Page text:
When a divorce is handled civilly, and the childrens' needs are truly put ahead of both parent's, then the result is really a good situation for the family. However, this scenario in which both parents act like adults is the exception rather than the rule. Too often, at least one parent borders on, or demonstrates, narcissistic tendencies that make co-parenting nearly impossible.
Whether the divorce is courteous or contentious, there are five rules of behavior that every well meaning parent can follow to keep the emotional impact to the children at a minimum. These concepts are offered by, and adapted from an interview with M. Gary Newuman, LMHC, a family and divorce therapist at WebMD .
Don't make your child the messenger. This is especially critical in the early days and months following the separation and into the divorce. Too many parents find it easier to play telephone tag, using their children, to pass along messages. This produces untold emotional stress for the child, and
forces the child into a position of acting as the go-between. There is no worse task for a child than to be the mouthpiece for one or both parents. The failure to communicate will only continue with the child learning way more about adult problems than is necessary or warranted. Use Email or text messaging. There form of communication are excellent tools for contacting your ex-spouse as it can diffuse the emotion and focus on the concrete issue that needs attention.
You can address the specifics of any parenting concerns or scheduling issues without "detouring into negative areas and opening old wounds," says Newman, founder and director of the Sandcastles Program ™ Inc ., a nationwide divorce therapy program for children. These indirect written forms of communication also provide a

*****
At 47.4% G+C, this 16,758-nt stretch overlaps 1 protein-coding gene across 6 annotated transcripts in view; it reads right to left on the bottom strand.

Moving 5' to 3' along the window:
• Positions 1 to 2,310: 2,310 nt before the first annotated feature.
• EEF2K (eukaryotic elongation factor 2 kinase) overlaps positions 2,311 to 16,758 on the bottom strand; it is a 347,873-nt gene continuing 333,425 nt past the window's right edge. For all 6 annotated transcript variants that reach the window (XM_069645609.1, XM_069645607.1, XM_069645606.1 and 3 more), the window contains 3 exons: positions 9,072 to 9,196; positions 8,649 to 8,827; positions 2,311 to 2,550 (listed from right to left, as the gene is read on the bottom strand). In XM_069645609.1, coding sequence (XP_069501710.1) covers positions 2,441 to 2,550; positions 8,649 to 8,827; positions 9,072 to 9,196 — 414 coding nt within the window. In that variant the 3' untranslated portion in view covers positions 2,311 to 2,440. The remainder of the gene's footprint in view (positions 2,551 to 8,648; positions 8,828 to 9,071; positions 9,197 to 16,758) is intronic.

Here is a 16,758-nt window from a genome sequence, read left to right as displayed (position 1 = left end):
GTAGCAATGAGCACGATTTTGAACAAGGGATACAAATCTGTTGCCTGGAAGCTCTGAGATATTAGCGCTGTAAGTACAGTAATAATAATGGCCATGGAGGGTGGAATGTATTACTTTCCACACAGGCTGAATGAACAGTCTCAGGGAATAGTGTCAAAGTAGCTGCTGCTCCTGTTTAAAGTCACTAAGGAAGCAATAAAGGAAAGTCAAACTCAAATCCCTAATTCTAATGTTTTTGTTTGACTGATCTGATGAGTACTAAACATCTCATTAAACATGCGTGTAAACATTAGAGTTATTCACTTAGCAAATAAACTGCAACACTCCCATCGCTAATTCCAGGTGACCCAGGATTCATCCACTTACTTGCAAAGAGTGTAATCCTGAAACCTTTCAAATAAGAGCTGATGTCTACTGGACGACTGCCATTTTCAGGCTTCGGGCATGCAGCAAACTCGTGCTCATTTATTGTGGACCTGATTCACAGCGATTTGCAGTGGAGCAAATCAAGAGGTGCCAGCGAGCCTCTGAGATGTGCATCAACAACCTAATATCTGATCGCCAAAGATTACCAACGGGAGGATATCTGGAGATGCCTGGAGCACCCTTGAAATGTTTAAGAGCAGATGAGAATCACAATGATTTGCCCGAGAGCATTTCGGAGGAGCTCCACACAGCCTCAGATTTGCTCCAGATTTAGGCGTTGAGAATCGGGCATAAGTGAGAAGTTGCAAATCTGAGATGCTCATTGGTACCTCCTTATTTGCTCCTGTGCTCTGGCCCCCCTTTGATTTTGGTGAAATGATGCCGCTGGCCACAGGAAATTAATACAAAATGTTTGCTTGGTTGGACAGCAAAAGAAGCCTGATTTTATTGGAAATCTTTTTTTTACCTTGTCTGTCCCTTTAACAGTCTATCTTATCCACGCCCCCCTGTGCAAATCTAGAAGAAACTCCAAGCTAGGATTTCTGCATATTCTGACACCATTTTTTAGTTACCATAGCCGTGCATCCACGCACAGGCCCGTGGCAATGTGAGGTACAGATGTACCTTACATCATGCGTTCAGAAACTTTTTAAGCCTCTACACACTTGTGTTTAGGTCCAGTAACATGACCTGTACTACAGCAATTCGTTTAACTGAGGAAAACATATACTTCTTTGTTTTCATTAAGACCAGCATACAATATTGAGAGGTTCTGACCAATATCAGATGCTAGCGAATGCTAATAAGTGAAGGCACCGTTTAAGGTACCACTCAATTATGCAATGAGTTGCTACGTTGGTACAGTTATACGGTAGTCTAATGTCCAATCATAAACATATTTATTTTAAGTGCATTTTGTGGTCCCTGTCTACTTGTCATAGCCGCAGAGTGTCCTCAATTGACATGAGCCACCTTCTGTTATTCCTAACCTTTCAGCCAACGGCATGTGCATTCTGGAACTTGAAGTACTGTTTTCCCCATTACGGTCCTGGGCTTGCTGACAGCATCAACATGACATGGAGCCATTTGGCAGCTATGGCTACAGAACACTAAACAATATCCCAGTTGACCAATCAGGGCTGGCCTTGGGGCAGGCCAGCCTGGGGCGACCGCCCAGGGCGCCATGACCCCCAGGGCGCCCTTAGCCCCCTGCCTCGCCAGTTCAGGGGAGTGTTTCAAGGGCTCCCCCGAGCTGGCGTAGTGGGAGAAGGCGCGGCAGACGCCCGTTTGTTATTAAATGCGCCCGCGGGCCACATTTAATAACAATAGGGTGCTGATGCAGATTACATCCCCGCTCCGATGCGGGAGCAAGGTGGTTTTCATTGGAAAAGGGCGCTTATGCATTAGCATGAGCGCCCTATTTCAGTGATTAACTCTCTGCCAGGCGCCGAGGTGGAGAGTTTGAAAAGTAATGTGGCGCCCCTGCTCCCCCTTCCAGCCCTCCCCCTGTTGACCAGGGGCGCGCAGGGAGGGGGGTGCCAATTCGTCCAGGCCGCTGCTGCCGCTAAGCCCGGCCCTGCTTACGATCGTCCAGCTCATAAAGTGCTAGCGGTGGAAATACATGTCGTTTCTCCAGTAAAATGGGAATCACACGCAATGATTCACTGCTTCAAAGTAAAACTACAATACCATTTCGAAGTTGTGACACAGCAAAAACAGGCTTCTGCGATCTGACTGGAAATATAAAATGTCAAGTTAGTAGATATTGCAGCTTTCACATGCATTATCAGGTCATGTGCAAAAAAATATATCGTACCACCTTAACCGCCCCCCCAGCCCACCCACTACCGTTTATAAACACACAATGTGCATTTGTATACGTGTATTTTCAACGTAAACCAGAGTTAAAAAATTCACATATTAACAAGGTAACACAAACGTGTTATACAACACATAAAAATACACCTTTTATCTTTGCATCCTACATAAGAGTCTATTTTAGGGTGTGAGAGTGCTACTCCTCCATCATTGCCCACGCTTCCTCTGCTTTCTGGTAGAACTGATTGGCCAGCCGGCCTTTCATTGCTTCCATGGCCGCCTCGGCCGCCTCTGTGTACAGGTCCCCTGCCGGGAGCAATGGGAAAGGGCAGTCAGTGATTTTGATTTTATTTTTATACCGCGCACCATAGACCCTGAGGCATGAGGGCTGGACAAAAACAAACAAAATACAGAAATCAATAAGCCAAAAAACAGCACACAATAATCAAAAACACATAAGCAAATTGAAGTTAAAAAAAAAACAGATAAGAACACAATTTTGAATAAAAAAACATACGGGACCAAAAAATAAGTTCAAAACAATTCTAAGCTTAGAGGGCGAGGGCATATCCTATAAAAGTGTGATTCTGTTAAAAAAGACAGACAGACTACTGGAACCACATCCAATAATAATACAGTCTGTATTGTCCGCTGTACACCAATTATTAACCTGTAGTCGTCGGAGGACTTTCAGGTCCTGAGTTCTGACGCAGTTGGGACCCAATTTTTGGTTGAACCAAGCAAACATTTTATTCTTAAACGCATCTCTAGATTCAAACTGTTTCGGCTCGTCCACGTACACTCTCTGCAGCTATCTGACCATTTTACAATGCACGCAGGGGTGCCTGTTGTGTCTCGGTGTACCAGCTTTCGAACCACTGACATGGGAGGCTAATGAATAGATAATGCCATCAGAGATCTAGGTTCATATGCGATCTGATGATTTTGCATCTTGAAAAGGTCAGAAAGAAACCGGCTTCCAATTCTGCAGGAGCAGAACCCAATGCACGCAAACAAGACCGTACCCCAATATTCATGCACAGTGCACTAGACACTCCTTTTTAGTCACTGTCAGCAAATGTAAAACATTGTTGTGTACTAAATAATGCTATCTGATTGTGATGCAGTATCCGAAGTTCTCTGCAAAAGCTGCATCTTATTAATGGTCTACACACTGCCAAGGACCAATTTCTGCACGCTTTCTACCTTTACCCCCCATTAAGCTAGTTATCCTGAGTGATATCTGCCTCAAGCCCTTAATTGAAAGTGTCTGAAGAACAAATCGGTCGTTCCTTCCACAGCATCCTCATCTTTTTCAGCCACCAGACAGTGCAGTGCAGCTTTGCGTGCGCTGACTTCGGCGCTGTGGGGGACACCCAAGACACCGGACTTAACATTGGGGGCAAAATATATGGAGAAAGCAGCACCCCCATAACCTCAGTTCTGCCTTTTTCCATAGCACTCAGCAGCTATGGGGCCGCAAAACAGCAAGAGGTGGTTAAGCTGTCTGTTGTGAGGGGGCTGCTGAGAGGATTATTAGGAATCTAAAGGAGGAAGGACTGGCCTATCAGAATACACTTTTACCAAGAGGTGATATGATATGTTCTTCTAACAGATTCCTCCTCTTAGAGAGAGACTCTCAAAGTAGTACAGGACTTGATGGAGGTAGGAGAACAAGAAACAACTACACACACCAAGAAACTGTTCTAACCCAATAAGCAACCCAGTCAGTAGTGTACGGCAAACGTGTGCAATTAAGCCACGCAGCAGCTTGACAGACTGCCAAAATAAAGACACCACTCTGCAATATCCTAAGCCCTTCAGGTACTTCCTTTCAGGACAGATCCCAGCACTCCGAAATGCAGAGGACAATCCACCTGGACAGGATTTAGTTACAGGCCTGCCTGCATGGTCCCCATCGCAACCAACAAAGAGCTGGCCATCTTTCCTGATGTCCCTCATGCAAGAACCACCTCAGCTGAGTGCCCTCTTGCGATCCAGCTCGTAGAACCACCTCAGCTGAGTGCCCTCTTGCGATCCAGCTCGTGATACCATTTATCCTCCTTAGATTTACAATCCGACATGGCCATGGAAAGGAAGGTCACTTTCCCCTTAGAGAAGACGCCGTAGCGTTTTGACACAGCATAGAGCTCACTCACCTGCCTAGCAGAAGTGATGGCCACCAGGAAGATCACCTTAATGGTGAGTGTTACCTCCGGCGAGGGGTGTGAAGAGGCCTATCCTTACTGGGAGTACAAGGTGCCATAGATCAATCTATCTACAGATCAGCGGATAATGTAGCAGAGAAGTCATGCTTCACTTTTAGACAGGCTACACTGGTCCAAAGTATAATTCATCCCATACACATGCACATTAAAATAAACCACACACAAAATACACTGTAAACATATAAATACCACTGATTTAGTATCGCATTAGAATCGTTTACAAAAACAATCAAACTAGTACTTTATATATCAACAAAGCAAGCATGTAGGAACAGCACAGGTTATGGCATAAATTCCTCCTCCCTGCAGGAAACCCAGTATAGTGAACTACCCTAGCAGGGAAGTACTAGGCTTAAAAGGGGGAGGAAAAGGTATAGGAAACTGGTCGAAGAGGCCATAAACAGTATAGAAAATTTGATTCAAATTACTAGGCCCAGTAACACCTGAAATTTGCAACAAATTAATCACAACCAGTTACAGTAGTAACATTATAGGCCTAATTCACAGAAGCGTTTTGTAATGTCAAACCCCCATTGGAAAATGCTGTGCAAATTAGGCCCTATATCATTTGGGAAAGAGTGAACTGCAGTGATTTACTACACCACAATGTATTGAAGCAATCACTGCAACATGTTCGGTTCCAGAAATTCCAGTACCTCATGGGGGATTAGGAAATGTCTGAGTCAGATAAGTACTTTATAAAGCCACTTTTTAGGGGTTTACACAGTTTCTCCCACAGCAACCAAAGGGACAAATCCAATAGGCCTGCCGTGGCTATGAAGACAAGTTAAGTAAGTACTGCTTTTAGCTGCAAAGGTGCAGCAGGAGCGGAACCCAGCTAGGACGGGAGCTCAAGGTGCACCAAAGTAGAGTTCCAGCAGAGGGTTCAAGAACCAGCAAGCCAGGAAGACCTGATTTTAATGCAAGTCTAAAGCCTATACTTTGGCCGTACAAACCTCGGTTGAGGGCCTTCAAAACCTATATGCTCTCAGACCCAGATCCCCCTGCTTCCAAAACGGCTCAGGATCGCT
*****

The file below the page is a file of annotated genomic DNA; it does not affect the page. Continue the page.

documented record of the exchange, which tends to make the parties more careful about what is said.
Don't Treat Your Child As Your Therapist. Put simply, you can pick your spouse and dispose of/be disposed of, but your children are connected to both parents for better or worse until death due they part. Whatever you feel about your spouse, spare your children. They must be allowed to forge a relationship with each parent on their own terms. While it can be very tempting, even irresistible, to share intimate details about the problem(s) you are having with the ex, your kids don't need to hear it. There is nothing useful about haring the gory emotional mess that ultimately led to divorce. Remember they are dealing with their own emotional turmoil--especially if they've hit the tweens/teens-- and, don't need be saddled with your turmoil, too. While they can be counted on to be very understanding, it's not an appropriate role for them. They are the children; you must remain the parent. Call a friend to let it out, or seek therapy. "Making your child your cohort is wrong and does
them damage," according to Newman.
Avoid the third degree. Parents should view the weekends that the children are with the other parent as
if they are visiting their grandparents or a friend," advises Neuman. The silent treatment--not talking about it at all-- tends to cause children more stress because they are being forced to compartmentalize their two worlds and feel that they must deny one half of their world
when they are in the other. Conversely, peppering a child with questions puts him in an untenable position. (See Point 1 above). Stick to general questions that will diffuse any tension, and allow your child to divulge as much or as little as her comfort permits. Most importantly, don't comment or editorialize.Listen, then let it
Repair the damage you've already done. Many of you recognize mistakes they've
unintentionally made with their own kids. Is it ever too late to undo emotional
fall-out from a nasty split? "No, children are remarkably forgiving, says
Neuman. "At least until they reach their later teen years, when anger may be
more cemented. If you've made mistakes, it's important to do the following: